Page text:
Actor turned playwright Dominique Morisseau’s play “Skeleton Crew”, the third in a series examining issues in her hometown Detroit, is currently in performance at Northlight Theatre, 9501 Skokie Blvd., Skokie, through March 3, 2018. Named by Time Magazine as one of the ten best shows of the year after it’s premiere in 2016, the performance given at Northlight does the piece credit. Set in 2008, before the “Big Three” auto makers were bailed out by the Federal government, this is a bold and angry/funny look inside the employee break room in a small automobile stamping parts plant.
Directed by Ron OJ Parson, “Skeleton Crew” stars 4 fine actors as a quartet of employees facing the shutdown of their place of employment, maybe the end of their friendships, and very possibly the curtailment of their hopes and dreams for the future; each is very much dependent on their paychecks.
Bernard Gilbert plays the lovable Dez, a line worker who dreams of starting his own auto-parts business, packs a gun for protection and may be stealing from the plant; he has a crush on his pregnant co-worker, Shanita. AnJi White is the earnest hard-working Shanita, who is dedicated to the job and probably the best worker in the plant. Jaqueline Williams portrays union steward Faye, one year shy of retirement, a tough talker with a heart of pure gold and afflicted with a gambling habit; she needs that 30-year pension. Kelvin Roston Jr. plays frustrated supervisor Reggie; his mom was Faye’s former lover and he feels responsible for Faye and all his workers- he knows the plant is going to close, confides in Faye and the 2 of them keep the secret as long as possible while Reggie tries to cope.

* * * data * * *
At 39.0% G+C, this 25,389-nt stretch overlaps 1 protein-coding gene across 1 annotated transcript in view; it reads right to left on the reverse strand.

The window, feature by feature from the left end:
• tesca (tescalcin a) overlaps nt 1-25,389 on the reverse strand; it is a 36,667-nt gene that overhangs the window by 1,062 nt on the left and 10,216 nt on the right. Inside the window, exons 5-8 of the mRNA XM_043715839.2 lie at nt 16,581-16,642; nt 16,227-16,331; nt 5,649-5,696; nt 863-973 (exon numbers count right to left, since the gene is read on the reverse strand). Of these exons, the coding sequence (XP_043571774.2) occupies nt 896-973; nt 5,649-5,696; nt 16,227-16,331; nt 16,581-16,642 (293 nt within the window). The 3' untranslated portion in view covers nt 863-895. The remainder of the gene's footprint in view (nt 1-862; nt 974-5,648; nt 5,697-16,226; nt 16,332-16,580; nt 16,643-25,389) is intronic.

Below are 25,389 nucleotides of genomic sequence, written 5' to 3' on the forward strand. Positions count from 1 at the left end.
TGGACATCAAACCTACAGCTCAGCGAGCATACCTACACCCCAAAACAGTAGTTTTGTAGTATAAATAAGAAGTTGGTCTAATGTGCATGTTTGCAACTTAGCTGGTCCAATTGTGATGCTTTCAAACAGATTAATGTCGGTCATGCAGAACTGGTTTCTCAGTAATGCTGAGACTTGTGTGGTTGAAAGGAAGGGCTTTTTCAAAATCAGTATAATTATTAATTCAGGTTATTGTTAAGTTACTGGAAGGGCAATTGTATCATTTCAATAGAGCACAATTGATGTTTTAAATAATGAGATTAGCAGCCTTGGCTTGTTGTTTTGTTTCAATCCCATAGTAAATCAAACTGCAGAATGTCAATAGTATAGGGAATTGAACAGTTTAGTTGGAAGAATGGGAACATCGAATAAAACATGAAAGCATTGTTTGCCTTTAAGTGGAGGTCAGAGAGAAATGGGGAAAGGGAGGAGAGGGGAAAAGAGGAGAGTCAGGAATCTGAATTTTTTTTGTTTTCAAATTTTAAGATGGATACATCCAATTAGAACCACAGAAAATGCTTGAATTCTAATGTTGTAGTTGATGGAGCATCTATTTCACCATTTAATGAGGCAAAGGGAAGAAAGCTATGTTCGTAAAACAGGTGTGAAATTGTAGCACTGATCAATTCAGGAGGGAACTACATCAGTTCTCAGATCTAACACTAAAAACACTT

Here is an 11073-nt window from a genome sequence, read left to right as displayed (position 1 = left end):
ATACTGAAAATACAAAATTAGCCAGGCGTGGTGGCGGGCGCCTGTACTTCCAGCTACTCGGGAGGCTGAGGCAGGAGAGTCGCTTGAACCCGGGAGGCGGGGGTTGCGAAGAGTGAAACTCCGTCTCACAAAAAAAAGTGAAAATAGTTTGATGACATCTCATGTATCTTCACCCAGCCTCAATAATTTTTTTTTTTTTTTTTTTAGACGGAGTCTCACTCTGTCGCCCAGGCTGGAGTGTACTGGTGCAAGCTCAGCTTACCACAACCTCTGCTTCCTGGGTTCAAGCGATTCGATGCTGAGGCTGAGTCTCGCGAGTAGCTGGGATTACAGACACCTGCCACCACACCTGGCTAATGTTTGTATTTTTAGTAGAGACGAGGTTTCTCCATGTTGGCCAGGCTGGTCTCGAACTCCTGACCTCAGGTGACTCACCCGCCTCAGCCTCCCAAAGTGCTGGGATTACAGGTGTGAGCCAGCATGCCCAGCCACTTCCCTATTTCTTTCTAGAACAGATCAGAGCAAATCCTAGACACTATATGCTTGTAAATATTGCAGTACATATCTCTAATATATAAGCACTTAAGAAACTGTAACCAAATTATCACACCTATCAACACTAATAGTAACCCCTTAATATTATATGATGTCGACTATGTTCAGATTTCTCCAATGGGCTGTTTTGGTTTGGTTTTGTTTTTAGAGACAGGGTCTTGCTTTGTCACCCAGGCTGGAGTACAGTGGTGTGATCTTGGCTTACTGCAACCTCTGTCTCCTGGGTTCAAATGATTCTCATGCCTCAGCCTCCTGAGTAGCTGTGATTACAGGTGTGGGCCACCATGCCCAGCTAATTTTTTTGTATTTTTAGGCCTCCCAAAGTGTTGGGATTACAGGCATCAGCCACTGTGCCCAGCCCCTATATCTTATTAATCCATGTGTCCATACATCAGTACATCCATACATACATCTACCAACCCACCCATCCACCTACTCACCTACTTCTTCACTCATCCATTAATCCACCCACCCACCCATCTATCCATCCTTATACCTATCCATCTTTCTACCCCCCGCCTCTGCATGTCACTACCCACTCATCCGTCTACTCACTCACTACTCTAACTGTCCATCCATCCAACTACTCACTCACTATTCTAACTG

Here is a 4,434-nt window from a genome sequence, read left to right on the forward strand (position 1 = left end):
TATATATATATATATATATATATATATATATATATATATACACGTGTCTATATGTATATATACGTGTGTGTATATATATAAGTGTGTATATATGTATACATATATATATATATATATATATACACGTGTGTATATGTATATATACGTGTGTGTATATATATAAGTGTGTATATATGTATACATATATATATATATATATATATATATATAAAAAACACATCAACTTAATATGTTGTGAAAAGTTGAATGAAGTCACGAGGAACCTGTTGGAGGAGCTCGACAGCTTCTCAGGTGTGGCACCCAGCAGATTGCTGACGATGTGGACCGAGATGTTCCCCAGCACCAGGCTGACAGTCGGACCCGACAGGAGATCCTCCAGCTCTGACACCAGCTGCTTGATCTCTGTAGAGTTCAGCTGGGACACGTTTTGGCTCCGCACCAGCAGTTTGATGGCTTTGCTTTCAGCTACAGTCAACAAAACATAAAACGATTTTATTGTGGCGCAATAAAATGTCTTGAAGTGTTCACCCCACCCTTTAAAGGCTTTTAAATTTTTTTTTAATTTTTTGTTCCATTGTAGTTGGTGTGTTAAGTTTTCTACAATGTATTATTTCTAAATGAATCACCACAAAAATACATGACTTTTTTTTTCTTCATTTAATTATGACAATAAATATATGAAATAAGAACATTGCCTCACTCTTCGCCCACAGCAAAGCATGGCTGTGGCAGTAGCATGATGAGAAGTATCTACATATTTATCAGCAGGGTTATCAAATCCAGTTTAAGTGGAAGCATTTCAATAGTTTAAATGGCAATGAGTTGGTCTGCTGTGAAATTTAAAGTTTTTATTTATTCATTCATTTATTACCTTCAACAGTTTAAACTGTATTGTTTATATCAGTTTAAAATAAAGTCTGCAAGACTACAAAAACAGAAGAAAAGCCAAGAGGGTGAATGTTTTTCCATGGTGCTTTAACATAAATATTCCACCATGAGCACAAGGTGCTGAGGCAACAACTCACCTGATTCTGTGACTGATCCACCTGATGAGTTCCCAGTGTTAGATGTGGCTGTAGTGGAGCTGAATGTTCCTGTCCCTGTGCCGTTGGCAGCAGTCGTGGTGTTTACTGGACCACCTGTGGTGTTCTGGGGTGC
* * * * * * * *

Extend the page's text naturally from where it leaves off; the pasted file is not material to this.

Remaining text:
Kudos to the production team of Scott Davis, set design; Samantha C. Jones, costume design; Keith Parham, lighting design; Ray Nardelli, sound design; and Rita Vreeland, stage manager, or creating a funky and realistic ambience. The performance runs 2 and ½ hours including a 15-minute intermission, and is punctuated by bursts of mostly hip-hop/rock, flying sparks and equipment passing overhead on pulleys to separate the many mini-acts.
As the death knell of the plant approaches, tempers flare, laughter erupts, love surfaces, morals are questioned, and the bonds between the threatened workers, which initially seemed to fray, are pulled tighter and closer.
The single setting never gets boring, because the 4 characters light it up with their shared relationships, hopes and problems. Long before the end of the play, the audience has come to know, respect and care about all of them. Finely written, carefully directed and believably well acted, this is a play about the signal importance of love and work in a tough town during hard times; it can find a place to resonate in everybody.
For information and tickets to all the fine shows at Northlight Theatre, go to the northlight website
All photos by Charles Osgood Photography